Dear Member of Parliament, This afternoon the Health and Social Care Bill will recieve its Second Reading in the House of Commons. The legislation sets out a far-reaching programme for reforming the NHS and the provision of patient care. The Association of Medical Research Charities (AMRC) and its 127 member charities believe that high quality … Continue reading Second Reading of the Health and Social Care Bill: An open letter to MPs
What better starting point for today's blog than the comments of two leading clinicians speaking about the importance of clinical trials to patient outcomes. First, Dr Duncan Wheatley, a Clinical Oncologist and Lead for Research in the South West Peninsula, who is quoted in a BBC Cornwall story today about medical research at the Royal … Continue reading Health and social care reforms on trial
On the face of it you might think this a very Friday afternoon sort of article. But, as a discussion of how European foundations operate in a research funding context, it is is extremely interesting. The news peg for it is that plans are afoot by the European Commission to present a regulation for a European Foundation … Continue reading Making the EU work better for research charities
Over the holidays I caught a BBC Radio 4 item about the days of the touch typist. It was one of those gems of broadcasting which looked through a narrow lens to tell the listener much about how the world has changed. It also brought back many memories of my time as a messenger at the old … Continue reading Getting touchy over the information revolution
Over the weekend Professor Colin Blakemore said he hoped the Academy of Medical Sciences would come up with radical proposals to end the regulatory mess that holds up UK health research such as clinical trials. I am not sure whether he will feel today's report by the Academy lives up to that aspiration, but I do … Continue reading Rawlins Review: Academy lays down law on health research regulation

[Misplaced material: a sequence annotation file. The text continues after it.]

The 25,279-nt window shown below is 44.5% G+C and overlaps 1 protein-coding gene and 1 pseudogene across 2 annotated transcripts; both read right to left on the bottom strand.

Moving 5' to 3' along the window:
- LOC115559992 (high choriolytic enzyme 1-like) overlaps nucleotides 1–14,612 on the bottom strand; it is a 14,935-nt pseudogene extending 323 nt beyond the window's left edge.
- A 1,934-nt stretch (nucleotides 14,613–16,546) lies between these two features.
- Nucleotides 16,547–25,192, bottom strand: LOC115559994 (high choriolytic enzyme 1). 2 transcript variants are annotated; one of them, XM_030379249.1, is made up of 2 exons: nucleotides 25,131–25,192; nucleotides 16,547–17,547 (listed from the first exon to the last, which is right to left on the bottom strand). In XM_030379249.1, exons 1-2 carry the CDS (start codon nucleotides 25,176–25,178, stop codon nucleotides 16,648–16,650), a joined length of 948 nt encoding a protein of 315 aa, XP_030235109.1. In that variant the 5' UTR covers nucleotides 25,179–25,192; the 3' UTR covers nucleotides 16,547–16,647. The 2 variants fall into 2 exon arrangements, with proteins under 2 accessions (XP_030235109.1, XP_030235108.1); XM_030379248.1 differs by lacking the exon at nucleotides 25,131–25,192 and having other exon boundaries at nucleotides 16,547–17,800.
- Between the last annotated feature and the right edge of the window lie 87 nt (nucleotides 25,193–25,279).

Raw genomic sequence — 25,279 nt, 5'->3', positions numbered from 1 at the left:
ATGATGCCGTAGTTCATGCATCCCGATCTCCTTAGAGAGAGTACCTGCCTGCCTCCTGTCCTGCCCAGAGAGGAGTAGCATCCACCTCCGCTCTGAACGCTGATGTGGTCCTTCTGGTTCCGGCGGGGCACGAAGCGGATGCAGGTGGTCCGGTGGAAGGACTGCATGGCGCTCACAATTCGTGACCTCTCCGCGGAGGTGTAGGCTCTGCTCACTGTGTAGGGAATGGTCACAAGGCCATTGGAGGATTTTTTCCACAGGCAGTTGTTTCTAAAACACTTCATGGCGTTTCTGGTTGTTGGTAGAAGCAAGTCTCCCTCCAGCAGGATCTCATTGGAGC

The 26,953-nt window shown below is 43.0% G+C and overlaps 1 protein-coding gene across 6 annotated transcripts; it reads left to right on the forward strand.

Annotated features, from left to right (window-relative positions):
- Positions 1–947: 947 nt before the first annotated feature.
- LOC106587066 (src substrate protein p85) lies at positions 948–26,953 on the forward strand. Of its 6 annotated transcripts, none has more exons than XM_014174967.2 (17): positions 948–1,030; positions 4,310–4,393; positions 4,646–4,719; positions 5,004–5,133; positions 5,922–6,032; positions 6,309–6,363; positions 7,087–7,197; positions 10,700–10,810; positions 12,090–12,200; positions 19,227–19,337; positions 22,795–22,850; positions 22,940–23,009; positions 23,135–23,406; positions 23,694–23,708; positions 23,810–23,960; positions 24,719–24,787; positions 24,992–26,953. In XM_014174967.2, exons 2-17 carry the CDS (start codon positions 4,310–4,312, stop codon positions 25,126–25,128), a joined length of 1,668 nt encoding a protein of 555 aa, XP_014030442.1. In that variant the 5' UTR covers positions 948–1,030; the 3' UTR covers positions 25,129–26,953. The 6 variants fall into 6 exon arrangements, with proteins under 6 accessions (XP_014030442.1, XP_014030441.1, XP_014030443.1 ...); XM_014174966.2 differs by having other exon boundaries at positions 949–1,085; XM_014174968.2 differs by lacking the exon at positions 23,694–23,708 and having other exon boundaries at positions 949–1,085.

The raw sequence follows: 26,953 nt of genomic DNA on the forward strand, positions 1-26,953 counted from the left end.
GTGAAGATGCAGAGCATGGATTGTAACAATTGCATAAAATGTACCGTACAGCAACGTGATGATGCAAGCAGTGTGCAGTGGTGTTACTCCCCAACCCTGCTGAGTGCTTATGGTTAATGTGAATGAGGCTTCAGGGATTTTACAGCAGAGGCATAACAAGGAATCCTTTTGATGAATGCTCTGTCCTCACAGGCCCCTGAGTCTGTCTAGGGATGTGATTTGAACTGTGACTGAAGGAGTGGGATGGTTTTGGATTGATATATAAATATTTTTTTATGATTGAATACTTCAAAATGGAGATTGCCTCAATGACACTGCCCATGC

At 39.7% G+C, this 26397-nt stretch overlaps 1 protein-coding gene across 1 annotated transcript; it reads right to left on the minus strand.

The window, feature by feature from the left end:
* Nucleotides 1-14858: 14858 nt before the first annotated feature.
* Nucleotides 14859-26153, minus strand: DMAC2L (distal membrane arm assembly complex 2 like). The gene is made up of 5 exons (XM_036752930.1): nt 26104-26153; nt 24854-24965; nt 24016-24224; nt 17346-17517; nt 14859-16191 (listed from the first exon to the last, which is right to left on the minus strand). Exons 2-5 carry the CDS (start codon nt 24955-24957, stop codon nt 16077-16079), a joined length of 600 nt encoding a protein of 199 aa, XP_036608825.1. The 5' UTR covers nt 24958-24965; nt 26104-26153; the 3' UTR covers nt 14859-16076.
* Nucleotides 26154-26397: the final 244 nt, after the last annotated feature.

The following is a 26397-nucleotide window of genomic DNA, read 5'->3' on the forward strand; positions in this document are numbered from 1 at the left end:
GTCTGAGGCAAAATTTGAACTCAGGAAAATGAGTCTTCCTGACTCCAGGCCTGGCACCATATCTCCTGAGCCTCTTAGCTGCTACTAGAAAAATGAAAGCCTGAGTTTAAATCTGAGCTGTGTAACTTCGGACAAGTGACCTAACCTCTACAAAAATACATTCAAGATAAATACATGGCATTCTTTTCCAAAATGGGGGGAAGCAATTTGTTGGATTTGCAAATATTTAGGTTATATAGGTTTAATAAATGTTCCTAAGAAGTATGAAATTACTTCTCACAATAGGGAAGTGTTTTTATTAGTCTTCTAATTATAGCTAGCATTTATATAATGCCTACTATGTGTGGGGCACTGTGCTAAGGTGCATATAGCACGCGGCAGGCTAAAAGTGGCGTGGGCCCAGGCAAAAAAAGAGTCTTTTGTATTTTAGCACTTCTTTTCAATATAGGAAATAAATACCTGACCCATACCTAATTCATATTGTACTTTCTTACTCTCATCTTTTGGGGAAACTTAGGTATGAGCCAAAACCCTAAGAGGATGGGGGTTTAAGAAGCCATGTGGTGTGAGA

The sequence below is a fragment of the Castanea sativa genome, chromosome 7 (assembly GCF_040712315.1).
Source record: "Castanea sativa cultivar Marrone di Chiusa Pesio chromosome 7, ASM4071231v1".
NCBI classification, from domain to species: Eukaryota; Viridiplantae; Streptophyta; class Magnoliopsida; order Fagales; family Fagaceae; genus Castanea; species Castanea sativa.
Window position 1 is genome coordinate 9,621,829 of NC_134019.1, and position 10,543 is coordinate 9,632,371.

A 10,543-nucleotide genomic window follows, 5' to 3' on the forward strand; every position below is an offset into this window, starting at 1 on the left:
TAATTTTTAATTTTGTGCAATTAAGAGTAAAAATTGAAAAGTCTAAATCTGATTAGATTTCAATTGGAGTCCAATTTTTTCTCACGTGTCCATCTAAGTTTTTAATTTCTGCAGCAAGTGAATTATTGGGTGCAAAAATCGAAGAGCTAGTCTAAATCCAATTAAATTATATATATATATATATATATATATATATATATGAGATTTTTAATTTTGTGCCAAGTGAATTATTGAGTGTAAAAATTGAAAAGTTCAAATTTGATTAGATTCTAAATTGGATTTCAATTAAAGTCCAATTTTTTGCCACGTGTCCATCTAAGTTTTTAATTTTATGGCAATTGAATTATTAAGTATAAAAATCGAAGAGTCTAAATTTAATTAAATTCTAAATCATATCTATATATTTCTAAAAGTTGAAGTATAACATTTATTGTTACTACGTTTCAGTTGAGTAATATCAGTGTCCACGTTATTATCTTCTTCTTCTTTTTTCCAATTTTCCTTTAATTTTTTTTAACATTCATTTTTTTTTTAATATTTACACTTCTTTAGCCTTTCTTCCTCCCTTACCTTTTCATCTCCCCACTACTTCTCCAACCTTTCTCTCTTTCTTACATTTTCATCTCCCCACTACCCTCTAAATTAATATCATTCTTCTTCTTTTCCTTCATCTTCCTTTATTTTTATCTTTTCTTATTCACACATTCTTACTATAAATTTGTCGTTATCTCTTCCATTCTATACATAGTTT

In a blog 'exclusive' - albeit more by technical chance than design - I am today sharing with you the independent report of the AMRC/INVOLVE patient workshop on health research regulation that took part in early November. We were invited to undertake this important piece of work by the Academy of Medical Sciences (AMS) as … Continue reading What do patients want from health research regulation?
...and another thing. Two weeks ago I blogged about the CAF/NCVO UK Giving report which showed that medical research topped the causes to which the British public gave money. Well, today, the results of an AA/Populus poll of its 18,000 members have been published showing that of those people planning to leave a legacy to charity, … Continue reading The legacy of medical research
Those who visit this blog regularly will know that we've been following progress with the plans to build the UK Centre for Medical Research and Innovation in London ever since our first post. So, in what feels like an early Christmas present for science, it is good to be able to report that yesterday Camden Town Hall … Continue reading UKCMRI Gets Go-ahead…and news on CST
A brief but important mention of the letter in today's Times signed by over 100 cancer scientists and doctors. The letter cites Breast Cancer Campaign (an AMRC member) and highlights the importance of the Government-backed Charity Research Support Fund (CRSF) to the funding of research in universities by medical research charities. If you want a succinct but well-articulated case for … Continue reading Times Letter on Charity Research Support Fund (CRSF)
Some of you may know that today was being dubbed 'Super Wednesday' by some because today is the day that the Department of Health has set out its response to the consultation on the NHS White Paper 'Equity and Excellence: Liberating the NHS.' The National Institute for Health Research (NIHR) has very helpfully published an … Continue reading NHS white paper next steps